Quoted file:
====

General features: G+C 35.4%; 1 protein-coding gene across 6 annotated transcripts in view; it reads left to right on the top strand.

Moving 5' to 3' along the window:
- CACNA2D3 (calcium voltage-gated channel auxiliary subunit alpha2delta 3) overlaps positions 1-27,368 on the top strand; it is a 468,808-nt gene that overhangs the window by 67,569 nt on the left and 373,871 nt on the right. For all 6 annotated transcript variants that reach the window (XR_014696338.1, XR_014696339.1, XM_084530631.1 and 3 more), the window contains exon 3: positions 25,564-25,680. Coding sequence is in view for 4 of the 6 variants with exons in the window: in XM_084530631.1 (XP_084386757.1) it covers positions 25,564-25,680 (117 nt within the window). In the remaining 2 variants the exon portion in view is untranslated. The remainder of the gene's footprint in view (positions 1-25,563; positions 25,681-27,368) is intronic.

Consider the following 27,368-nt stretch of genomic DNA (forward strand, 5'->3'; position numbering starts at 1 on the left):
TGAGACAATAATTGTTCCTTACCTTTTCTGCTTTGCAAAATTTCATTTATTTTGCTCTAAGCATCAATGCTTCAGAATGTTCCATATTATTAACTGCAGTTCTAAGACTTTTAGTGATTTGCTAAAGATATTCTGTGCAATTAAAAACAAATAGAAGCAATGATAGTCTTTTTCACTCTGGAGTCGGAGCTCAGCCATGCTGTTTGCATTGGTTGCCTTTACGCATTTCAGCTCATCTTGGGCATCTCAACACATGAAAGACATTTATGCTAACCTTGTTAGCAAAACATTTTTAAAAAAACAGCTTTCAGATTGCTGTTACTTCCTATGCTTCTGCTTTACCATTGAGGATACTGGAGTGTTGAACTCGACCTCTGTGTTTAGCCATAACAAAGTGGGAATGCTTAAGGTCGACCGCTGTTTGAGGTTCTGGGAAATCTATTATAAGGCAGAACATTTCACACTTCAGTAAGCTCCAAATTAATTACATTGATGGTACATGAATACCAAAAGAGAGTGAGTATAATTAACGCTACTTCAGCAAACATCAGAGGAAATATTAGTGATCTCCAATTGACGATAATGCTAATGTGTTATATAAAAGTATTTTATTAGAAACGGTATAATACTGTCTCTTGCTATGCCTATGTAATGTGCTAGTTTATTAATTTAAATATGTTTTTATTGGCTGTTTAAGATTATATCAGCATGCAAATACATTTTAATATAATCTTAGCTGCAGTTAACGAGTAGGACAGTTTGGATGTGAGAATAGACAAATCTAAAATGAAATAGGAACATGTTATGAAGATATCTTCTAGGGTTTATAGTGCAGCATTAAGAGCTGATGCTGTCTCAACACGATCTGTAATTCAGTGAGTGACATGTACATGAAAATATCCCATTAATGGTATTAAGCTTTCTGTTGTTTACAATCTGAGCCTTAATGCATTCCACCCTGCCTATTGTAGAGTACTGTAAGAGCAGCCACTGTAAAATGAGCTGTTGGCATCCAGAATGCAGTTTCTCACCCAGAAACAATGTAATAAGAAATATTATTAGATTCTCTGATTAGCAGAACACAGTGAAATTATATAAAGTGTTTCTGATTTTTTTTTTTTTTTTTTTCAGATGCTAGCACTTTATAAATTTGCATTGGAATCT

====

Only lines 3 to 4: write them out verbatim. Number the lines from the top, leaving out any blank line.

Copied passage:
- CACNA2D3 (calcium voltage-gated channel auxiliary subunit alpha2delta 3) overlaps positions 1-27,368 on the top strand; it is a 468,808-nt gene that overhangs the window by 67,569 nt on the left and 373,871 nt on the right. For all 6 annotated transcript variants that reach the window (XR_014696338.1, XR_014696339.1, XM_084530631.1 and 3 more), the window contains exon 3: positions 25,564-25,680. Coding sequence is in view for 4 of the 6 variants with exons in the window: in XM_084530631.1 (XP_084386757.1) it covers positions 25,564-25,680 (117 nt within the window). In the remaining 2 variants the exon portion in view is untranslated. The remainder of the gene's footprint in view (positions 1-25,563; positions 25,681-27,368) is intronic.

Consider the following 27,368-nt stretch of genomic DNA (forward strand, 5'->3'; position numbering starts at 1 on the left):